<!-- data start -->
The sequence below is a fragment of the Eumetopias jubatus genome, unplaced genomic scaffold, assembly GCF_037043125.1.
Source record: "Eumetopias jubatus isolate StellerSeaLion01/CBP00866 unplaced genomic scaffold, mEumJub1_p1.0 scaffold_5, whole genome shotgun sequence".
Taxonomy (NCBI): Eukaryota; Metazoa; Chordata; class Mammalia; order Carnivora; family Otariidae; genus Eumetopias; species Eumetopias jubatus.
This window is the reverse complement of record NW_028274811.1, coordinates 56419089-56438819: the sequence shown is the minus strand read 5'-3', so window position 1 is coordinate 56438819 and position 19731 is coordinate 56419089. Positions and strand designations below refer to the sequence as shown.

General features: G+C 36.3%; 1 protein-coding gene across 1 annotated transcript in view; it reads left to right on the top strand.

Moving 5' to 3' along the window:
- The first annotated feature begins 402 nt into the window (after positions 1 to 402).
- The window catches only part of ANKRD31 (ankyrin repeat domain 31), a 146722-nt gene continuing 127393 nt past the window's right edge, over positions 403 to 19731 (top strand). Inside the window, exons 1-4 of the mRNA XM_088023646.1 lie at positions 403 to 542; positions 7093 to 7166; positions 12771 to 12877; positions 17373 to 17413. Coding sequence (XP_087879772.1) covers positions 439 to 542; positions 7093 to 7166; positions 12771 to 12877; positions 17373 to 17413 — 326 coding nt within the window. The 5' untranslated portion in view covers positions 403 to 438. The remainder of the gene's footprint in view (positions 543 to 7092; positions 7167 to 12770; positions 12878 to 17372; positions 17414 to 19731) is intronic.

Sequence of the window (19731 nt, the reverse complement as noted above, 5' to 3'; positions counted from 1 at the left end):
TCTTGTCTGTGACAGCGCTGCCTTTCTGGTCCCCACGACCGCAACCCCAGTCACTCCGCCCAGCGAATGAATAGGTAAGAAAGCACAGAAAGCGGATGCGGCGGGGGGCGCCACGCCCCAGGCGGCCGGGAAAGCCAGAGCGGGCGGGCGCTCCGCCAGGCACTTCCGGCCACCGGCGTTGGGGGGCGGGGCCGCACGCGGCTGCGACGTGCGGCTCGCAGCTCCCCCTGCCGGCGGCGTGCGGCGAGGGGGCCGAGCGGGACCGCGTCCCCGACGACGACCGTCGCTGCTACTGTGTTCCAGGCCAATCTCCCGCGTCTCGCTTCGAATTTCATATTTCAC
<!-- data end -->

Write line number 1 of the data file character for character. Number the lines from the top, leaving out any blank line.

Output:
The sequence below is a fragment of the Eumetopias jubatus genome, unplaced genomic scaffold, assembly GCF_037043125.1.